The “we” always remains crucial to the artist’s practice. In the presence of Alois’s new work, we both witness and engage in collaborations – collaboration between fiber and color, fiber and mesh, viewer and screen, screen and light, and so on. Yet, the most fruitful, might be the collaboration of minds – between artist and scholar, and scholar and scholar.
 Robert Morris, “Notes on Sculpture, Part II,” Artforum 5, no. 2 (October 1966): 20-23, 22.
 Clement Greenberg, “Modernist Painting,” in Charles Harrison and Paul Wood’s Art in Theory, 1900-2000: An Anthology of Changing Ideas (Malden, MA: Blackwell Pub, 2003), 754-760, 756. In this essay, Greenberg refers to modernist painting as art that is in “pure form,” the notion of art as autonomous and self-referential. He asserts that the condition of the modernist painting surface is whole and complete in itself and judged only in its own terms.
 Michael Fried, “Art and Objecthood,” in Minimal Art: A Critical Anthology (Dutton, 1968) 116-147, 120. Fried adheres to Greenberg’s ideology of modernist painting in his critic of minimalism, which he refers to as “literalism.”
 Donald Judd, “Specific Objects,” Arts Yearbook 8 (1965): 74-82, repr. in Donald Judd, Complete Writings 1959-1975 (Halifax and New York: The Press of the Nova Scotia College of Art and Design and New York University Press, 1975), 181-189, 182.
 Fried, 120.
 Fred Sandback, “Remarks on my Sculpture, 1966-86,” in Fred Sandback, exh. cat. (Vaduz: Kunstmusuem Liechtenstein, 2005), 120. Originally published in English and German in Fred Sandback Sculpture 1966-1986, exh. cat. (Munich; Galerie Fred Jahn, 1986), 12-19.
 Fred Sandback quoted in Stephen Prokopoff, “An Interview: Fred Sandback and Stephen Prokopoff” (1985), rep. Fred Sandback, exh. cat. (Vaduz: Kunstmuseum Liechtenstein; Edinburgh: Fruitmarket Gallery; Graz: Neue Galerie am Landesmuseum Joanneum; Bordeaux: CAPC Musée d’art contemporain; Ostfildern-Ruit: Hatje Cantz, 2005), 111.
 John Rajchman, “Fred Sandback’s Lines of Thought,” in Fred Sandback, exh. cat. (Göttingen: Steidl; New York: David Zwirner, 2009), 14.
 Fred Sandback, “Remarks on my Sculpture, 1966-86,” in Fred Sandback, exh. cat. (Vaduz: Kunstmusuem Liechtenstein, 2005), 120. Originally published in English and German in Fred Sandback Sculpture 1966-1986, exh. cat. (Munich; Galerie Fred Jahn, 1986), 12-19.
 Lisa Le Feuvre, “Simple Facts,” in Fred Sandback: Vertical Constructions, exh. cat. Fred Sandback: Vertical Constructions (New York, NY: David Zwirner Books, 2017), 41-47, 42.
 John Cage, “On Robert Rauschenberg, Artist, and His Work,” in Silence : Lectures and Writings (Middletown, Conn.: Wesleyan University Press, 1961), 102.
Alois Kronschlaeger swung a frame from its resting position flush against the wall to a perpendicular orientation. It was one of many hung “salon style,” as he said, against the high wall of his studio. Each was stretched with mesh, and woven through the pores were rigid, geometric designs of colored wool, pulled taut. The frame that the artist manipulated was attached to the wall with hinges, allowing it to be moved. As he did, light from the window-lined wall adjacent to the frames streamed in, meeting the meshwork patterns, filtering through and casting various states of shadow onto the white ground behind them. Depending on the degree of separation between the frame and wall, some shadows were sharp and crisp, others more indistinct, blurry and a lighter shade of grey. It was like looking at a field of sun dials, each in conversation with a different sun.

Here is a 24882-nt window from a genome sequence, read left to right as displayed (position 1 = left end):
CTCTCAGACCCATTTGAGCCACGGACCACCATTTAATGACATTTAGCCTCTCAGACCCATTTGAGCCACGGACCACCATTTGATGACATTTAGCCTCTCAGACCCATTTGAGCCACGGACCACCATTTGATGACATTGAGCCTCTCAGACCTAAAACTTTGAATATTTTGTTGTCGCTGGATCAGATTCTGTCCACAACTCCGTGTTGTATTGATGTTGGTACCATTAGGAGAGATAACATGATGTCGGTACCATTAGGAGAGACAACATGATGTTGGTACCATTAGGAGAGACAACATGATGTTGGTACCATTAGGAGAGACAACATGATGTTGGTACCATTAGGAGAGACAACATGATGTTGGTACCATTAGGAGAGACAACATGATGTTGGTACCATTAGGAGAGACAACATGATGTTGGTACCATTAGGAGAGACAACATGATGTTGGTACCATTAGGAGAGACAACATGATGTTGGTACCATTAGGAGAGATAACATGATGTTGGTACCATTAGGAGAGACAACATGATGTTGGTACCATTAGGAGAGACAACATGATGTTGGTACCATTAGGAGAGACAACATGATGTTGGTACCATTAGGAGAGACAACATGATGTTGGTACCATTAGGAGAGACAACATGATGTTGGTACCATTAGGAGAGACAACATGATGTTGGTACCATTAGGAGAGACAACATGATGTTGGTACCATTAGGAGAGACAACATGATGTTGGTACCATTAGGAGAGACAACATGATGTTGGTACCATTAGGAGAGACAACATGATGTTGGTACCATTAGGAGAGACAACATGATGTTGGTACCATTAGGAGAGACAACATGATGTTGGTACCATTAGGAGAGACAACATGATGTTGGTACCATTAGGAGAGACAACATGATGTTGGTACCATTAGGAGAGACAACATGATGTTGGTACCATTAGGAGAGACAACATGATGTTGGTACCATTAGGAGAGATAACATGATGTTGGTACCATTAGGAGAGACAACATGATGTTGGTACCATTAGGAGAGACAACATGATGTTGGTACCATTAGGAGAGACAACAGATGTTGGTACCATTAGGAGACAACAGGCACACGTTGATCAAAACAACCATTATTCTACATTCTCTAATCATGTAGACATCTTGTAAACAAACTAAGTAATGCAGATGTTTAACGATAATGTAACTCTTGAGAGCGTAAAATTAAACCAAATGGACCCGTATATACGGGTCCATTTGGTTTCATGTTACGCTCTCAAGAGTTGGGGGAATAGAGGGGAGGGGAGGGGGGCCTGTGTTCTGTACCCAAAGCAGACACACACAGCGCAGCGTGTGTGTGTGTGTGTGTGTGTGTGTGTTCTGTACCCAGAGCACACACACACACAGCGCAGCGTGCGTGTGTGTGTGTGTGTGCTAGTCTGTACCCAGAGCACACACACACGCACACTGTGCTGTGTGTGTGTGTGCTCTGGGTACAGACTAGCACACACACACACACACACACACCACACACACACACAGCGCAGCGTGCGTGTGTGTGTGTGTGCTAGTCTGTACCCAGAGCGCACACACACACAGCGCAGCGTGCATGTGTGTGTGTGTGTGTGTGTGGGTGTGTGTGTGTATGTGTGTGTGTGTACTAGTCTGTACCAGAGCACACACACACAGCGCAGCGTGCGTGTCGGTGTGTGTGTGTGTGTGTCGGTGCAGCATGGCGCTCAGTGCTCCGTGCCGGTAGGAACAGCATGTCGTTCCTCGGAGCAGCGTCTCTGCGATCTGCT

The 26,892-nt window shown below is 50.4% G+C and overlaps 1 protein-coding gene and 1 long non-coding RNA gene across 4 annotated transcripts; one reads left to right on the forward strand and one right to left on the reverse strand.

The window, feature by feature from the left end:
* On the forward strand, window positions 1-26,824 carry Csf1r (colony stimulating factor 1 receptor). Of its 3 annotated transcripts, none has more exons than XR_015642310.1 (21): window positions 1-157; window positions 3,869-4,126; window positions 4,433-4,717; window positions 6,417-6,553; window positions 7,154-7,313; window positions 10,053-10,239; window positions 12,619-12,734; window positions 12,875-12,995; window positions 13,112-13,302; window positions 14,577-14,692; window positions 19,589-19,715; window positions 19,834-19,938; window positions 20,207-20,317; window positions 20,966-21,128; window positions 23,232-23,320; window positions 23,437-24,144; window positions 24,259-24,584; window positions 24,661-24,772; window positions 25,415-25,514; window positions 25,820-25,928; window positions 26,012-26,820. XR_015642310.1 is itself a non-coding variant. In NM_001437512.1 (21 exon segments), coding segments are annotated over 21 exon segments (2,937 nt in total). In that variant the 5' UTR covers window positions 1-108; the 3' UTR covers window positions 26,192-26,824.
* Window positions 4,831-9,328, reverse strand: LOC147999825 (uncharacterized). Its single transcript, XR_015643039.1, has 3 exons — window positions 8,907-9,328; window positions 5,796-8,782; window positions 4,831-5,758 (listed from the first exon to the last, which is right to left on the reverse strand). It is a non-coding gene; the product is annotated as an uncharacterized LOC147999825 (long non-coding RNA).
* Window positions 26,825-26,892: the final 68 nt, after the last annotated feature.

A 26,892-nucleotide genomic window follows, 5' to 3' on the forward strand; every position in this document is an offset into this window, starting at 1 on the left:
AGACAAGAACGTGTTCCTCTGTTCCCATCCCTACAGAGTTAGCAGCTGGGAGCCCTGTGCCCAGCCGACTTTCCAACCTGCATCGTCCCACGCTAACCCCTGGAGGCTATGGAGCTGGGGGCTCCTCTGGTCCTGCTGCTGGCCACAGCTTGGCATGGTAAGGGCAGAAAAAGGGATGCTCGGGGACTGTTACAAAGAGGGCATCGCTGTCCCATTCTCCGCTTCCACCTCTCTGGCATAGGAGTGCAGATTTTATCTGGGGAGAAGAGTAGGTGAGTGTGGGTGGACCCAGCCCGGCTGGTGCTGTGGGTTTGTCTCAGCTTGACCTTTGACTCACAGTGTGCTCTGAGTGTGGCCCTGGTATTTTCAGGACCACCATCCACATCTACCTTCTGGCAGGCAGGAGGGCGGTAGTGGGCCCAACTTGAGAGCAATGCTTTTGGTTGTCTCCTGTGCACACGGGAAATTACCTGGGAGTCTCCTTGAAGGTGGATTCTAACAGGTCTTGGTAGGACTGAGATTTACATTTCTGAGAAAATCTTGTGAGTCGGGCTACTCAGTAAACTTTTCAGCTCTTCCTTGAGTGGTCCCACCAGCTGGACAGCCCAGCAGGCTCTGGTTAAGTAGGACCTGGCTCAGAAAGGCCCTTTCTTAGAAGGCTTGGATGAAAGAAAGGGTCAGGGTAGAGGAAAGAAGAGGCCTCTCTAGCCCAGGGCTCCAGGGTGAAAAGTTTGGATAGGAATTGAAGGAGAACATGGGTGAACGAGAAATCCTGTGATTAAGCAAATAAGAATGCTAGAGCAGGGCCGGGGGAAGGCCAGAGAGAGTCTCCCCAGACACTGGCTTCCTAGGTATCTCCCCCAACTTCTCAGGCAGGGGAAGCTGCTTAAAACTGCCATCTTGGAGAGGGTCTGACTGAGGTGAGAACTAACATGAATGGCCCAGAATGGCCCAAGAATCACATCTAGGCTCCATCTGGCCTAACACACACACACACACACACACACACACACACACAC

I was, and still am, a recently graduated Master’s student with a degree in art history, and it was my first time meeting Alois in person. A few days earlier the artist had circulated an email to my program’s list-serve looking for a freelance writer to help maintain his blog. Having written for several online publications and wanting to keep my mind active while searching for more permanent employment, I began the requisite preliminary Google-sleuthing in order to determine if we would make a good pair. My search led me to a short clip posted online by Blouin Artinfo where Alois set one of his multi-colored cubes in motion. These forms, of which Alois has produced several, are composed either of colored metal or faceted wooden rods, with every side of every rod hand-colored with Chinese calligraphy ink. As the cube spins, the colors not only change, but flicker between a rigid coherence and a fizzling indistinctness – order and formlessness. Most striking, and perhaps most disturbing for reasons I will explain soon, are the brief glimpses that the viewer receives of a perfectly articulated rectangle – a frame (fig. 2). This is the module for the cube itself, and should be taken as the building block for the entire sculpture – it is the part that (we assume) echoes in the whole. I was, however, frustrated and unnerved by my inability read it in this way. The unit – the rectangular frame – when seen clearly through the depths of the lattice appears strangely two-dimensional, while the lines of virtually every other horizontally-oriented rod recede into space according to the laws of perspective. The module is a paradoxically two-dimensional element in a three-dimensional structure, the juxtaposition of which creates an effect similar to the “dolly zoom,” a popular tool for suspense in horror movies where the camera zooms in (flattening), while the dolly runs backwards. Here in the colored lattice, two different readings of space collide giving the impression that we are watching the collapse and expansion of space itself. Even more unsettling, however, is the fact that as soon as the rectangular module discloses itself, and just as we recognize it, we lose it again as the cube continues to spin. We are hopelessly out of synch, out of step, a reminder of the belatedness of perception.